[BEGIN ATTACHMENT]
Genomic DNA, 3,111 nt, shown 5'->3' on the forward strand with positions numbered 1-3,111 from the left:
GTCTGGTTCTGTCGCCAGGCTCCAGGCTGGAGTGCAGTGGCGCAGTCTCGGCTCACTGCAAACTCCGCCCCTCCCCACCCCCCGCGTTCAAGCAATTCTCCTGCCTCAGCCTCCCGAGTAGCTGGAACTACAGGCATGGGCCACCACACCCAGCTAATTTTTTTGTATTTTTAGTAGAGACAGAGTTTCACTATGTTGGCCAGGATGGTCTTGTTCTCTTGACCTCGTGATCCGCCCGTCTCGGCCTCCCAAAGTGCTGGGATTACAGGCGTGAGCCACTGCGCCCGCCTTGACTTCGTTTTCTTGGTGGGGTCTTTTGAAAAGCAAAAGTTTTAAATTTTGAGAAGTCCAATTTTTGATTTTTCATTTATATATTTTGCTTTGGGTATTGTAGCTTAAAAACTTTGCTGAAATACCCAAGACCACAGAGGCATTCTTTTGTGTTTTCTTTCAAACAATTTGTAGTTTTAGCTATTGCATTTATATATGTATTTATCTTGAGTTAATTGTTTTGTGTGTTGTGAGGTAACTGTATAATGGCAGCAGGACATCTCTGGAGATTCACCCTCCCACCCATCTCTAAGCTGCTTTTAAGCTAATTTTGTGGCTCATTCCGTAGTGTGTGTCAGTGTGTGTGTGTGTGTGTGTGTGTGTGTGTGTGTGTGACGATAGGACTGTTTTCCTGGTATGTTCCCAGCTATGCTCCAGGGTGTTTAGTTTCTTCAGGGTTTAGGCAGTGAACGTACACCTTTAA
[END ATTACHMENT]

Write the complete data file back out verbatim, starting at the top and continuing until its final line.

Genomic DNA, 3,111 nt, shown 5'->3' on the forward strand with positions numbered 1-3,111 from the left:
GTCTGGTTCTGTCGCCAGGCTCCAGGCTGGAGTGCAGTGGCGCAGTCTCGGCTCACTGCAAACTCCGCCCCTCCCCACCCCCCGCGTTCAAGCAATTCTCCTGCCTCAGCCTCCCGAGTAGCTGGAACTACAGGCATGGGCCACCACACCCAGCTAATTTTTTTGTATTTTTAGTAGAGACAGAGTTTCACTATGTTGGCCAGGATGGTCTTGTTCTCTTGACCTCGTGATCCGCCCGTCTCGGCCTCCCAAAGTGCTGGGATTACAGGCGTGAGCCACTGCGCCCGCCTTGACTTCGTTTTCTTGGTGGGGTCTTTTGAAAAGCAAAAGTTTTAAATTTTGAGAAGTCCAATTTTTGATTTTTCATTTATATATTTTGCTTTGGGTATTGTAGCTTAAAAACTTTGCTGAAATACCCAAGACCACAGAGGCATTCTTTTGTGTTTTCTTTCAAACAATTTGTAGTTTTAGCTATTGCATTTATATATGTATTTATCTTGAGTTAATTGTTTTGTGTGTTGTGAGGTAACTGTATAATGGCAGCAGGACATCTCTGGAGATTCACCCTCCCACCCATCTCTAAGCTGCTTTTAAGCTAATTTTGTGGCTCATTCCGTAGTGTGTGTCAGTGTGTGTGTGTGTGTGTGTGTGTGTGTGTGTGTGTGACGATAGGACTGTTTTCCTGGTATGTTCCCAGCTATGCTCCAGGGTGTTTAGTTTCTTCAGGGTTTAGGCAGTGAACGTACACCTTTAA